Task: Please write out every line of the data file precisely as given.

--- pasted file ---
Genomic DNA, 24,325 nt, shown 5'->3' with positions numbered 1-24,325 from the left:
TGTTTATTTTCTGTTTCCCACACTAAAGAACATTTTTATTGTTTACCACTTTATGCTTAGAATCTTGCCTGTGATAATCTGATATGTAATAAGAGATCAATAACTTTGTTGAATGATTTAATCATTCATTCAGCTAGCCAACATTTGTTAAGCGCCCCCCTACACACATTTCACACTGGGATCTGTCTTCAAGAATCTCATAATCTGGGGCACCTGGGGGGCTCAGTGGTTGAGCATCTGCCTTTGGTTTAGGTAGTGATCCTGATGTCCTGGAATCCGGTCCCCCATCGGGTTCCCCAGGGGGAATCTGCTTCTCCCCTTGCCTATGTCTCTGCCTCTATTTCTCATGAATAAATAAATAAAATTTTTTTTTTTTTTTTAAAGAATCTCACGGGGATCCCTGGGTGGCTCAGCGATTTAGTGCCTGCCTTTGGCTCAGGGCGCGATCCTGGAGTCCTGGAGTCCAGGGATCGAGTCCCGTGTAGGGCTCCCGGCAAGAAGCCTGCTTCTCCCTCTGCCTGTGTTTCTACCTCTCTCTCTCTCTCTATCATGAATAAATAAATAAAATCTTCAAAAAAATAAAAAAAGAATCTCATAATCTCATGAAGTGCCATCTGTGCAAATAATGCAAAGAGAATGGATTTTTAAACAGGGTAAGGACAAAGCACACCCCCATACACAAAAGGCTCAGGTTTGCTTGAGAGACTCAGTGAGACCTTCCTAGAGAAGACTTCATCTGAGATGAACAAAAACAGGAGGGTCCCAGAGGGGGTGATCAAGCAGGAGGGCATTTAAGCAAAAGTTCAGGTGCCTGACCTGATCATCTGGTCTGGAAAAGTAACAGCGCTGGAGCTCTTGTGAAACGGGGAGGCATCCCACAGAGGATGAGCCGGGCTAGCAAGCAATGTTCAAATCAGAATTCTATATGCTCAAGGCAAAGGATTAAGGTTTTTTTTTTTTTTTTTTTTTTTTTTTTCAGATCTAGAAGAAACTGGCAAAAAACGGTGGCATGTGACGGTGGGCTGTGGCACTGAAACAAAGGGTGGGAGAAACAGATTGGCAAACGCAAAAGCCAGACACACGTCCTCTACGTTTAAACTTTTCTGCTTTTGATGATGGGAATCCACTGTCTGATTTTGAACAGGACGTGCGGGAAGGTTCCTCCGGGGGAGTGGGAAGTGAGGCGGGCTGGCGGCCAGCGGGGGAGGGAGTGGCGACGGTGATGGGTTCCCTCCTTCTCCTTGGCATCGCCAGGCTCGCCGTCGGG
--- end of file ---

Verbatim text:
Genomic DNA, 24,325 nt, shown 5'->3' with positions numbered 1-24,325 from the left:
TGTTTATTTTCTGTTTCCCACACTAAAGAACATTTTTATTGTTTACCACTTTATGCTTAGAATCTTGCCTGTGATAATCTGATATGTAATAAGAGATCAATAACTTTGTTGAATGATTTAATCATTCATTCAGCTAGCCAACATTTGTTAAGCGCCCCCCTACACACATTTCACACTGGGATCTGTCTTCAAGAATCTCATAATCTGGGGCACCTGGGGGGCTCAGTGGTTGAGCATCTGCCTTTGGTTTAGGTAGTGATCCTGATGTCCTGGAATCCGGTCCCCCATCGGGTTCCCCAGGGGGAATCTGCTTCTCCCCTTGCCTATGTCTCTGCCTCTATTTCTCATGAATAAATAAATAAAATTTTTTTTTTTTTTTTAAAGAATCTCACGGGGATCCCTGGGTGGCTCAGCGATTTAGTGCCTGCCTTTGGCTCAGGGCGCGATCCTGGAGTCCTGGAGTCCAGGGATCGAGTCCCGTGTAGGGCTCCCGGCAAGAAGCCTGCTTCTCCCTCTGCCTGTGTTTCTACCTCTCTCTCTCTCTCTATCATGAATAAATAAATAAAATCTTCAAAAAAATAAAAAAAGAATCTCATAATCTCATGAAGTGCCATCTGTGCAAATAATGCAAAGAGAATGGATTTTTAAACAGGGTAAGGACAAAGCACACCCCCATACACAAAAGGCTCAGGTTTGCTTGAGAGACTCAGTGAGACCTTCCTAGAGAAGACTTCATCTGAGATGAACAAAAACAGGAGGGTCCCAGAGGGGGTGATCAAGCAGGAGGGCATTTAAGCAAAAGTTCAGGTGCCTGACCTGATCATCTGGTCTGGAAAAGTAACAGCGCTGGAGCTCTTGTGAAACGGGGAGGCATCCCACAGAGGATGAGCCGGGCTAGCAAGCAATGTTCAAATCAGAATTCTATATGCTCAAGGCAAAGGATTAAGGTTTTTTTTTTTTTTTTTTTTTTTTTTTTCAGATCTAGAAGAAACTGGCAAAAAACGGTGGCATGTGACGGTGGGCTGTGGCACTGAAACAAAGGGTGGGAGAAACAGATTGGCAAACGCAAAAGCCAGACACACGTCCTCTACGTTTAAACTTTTCTGCTTTTGATGATGGGAATCCACTGTCTGATTTTGAACAGGACGTGCGGGAAGGTTCCTCCGGGGGAGTGGGAAGTGAGGCGGGCTGGCGGCCAGCGGGGGAGGGAGTGGCGACGGTGATGGGTTCCCTCCTTCTCCTTGGCATCGCCAGGCTCGCCGTCGGG